“”People often help others to help themselves. We give to charity for that rush of “warm glow,” or to confirm our character in moments of doubt. We advertise our virtues by changing our profile picture, or donating just enough to get our names on the opera house wall. These acts are generous on the surface, but hide the drum major instinct underneath.”

There is a healthy memory blog post titled “Trump vs. a Buddhist Monk” that argues that the Buddhist Monk lives a happier and more fulfilling life than Donald Trump. Should you not agree with this title, please read this post.

“Eudaimonic” means conducive to happiness. There will be many future posts on this topic.

In Search of the Daimon Inside

March 4, 2017

The title of this post is the title of a section in Victor Strecher’s Book, “Life on Purpose.”  The Japanese have a word for “Life on Purpose” and that is ikigai, which is used in these posts because it has an earlier appearance in this blog and is shorter.

The daimon is the term the Greeks used to represent the inner self.  Dr. Strecher and his research team was interested in learning how the affirmation of core values works in the brain.  This research was led by Emily Falk of the University of Pennsylvania.  The researchers started with already-identified  part of the brain related to the “self.”  It’s in an area called the ventromedial prefrontal cortex (vmPFC).  This part of the brain becomes active when we are processing information about our selves.

The researchers invited a group of sedentary people who would benefit from physical activity and gave each of them an accelerometer to measure activity changes.  After a week of learning about each participant’s activity patterns, the researchers used fMRI.  They asked half of them about the values they cared about most while scanning their brains.  For example, they’d ask a person who valued religion to “think of a time when religious values might give you a purpose in life.  Participants in the control group were asked to think about the values they cared least about.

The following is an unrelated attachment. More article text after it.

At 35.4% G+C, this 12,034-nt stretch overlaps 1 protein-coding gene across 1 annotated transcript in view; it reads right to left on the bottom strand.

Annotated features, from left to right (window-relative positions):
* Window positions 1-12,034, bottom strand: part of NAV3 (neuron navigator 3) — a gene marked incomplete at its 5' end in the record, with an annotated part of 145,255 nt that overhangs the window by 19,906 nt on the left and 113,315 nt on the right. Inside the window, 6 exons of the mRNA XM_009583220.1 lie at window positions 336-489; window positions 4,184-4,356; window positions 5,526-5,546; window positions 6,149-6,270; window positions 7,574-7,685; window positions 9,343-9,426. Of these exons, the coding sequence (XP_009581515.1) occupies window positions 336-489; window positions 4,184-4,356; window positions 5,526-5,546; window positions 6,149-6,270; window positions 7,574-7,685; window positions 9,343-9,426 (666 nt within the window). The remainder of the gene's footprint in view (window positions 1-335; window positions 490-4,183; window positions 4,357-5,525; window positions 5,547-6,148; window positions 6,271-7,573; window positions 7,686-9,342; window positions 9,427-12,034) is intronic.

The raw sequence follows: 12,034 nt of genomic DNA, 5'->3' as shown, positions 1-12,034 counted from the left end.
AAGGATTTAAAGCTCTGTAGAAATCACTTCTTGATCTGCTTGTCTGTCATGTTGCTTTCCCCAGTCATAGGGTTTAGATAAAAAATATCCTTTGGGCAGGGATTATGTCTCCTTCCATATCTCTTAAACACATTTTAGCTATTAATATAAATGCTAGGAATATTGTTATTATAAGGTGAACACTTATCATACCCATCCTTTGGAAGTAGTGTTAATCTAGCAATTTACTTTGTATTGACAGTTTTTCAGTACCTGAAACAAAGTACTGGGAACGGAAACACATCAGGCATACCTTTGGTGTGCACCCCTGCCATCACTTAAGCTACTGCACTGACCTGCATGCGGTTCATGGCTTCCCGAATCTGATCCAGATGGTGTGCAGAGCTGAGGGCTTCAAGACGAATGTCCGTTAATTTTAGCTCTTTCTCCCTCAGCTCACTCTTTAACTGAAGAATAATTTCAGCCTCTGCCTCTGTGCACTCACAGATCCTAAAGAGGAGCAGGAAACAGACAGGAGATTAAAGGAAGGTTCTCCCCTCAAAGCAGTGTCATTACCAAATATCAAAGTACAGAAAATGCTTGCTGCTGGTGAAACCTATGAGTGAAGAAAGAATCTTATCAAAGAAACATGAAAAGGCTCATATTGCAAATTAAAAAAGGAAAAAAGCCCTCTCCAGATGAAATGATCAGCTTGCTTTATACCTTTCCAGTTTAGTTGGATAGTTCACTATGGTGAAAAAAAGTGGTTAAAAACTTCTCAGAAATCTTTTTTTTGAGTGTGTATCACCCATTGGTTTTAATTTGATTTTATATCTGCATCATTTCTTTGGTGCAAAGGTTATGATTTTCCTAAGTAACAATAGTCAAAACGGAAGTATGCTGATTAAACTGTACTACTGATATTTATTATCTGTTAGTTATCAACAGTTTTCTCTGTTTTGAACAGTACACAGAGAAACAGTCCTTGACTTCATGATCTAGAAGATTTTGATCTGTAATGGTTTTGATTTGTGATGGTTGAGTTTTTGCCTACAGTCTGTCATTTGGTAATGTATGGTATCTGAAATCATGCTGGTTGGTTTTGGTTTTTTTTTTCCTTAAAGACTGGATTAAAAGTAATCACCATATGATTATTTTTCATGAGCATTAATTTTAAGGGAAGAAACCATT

Four four weeks following the scanning session, while their physical activity was still being monitored,  all participants were sent messages about increasing it.  Participants in the values affirmation group also received messages about their most important values, whereas those in the control group received messages about their least important values.

Compared to the control group, those in the group who considered their most important core values had greater activation of their vmPFC and went to increase their physical activity over the next month.  Moreover, the more the vmPFC became activated, the more physical activity occurred over the next month.  So the affirmation of core  purposeful values seemed to “open their minds” to change.

In another study psychologist Jennifer Crocker and her colleagues asked study participants either to write about their most important core value and why it was meaningful to them (the values affirmation group) or to write about their least important value and why it might be important and meaningful to other people (the control group).  Then, the participants were asked to rate how the essay they wrote made them feel.  Finally, they tested the participants’ defensiveness.  Participants affirming their most important values felt love, connectedness, and empathy, and these transcending feelings reduced their defensiveness.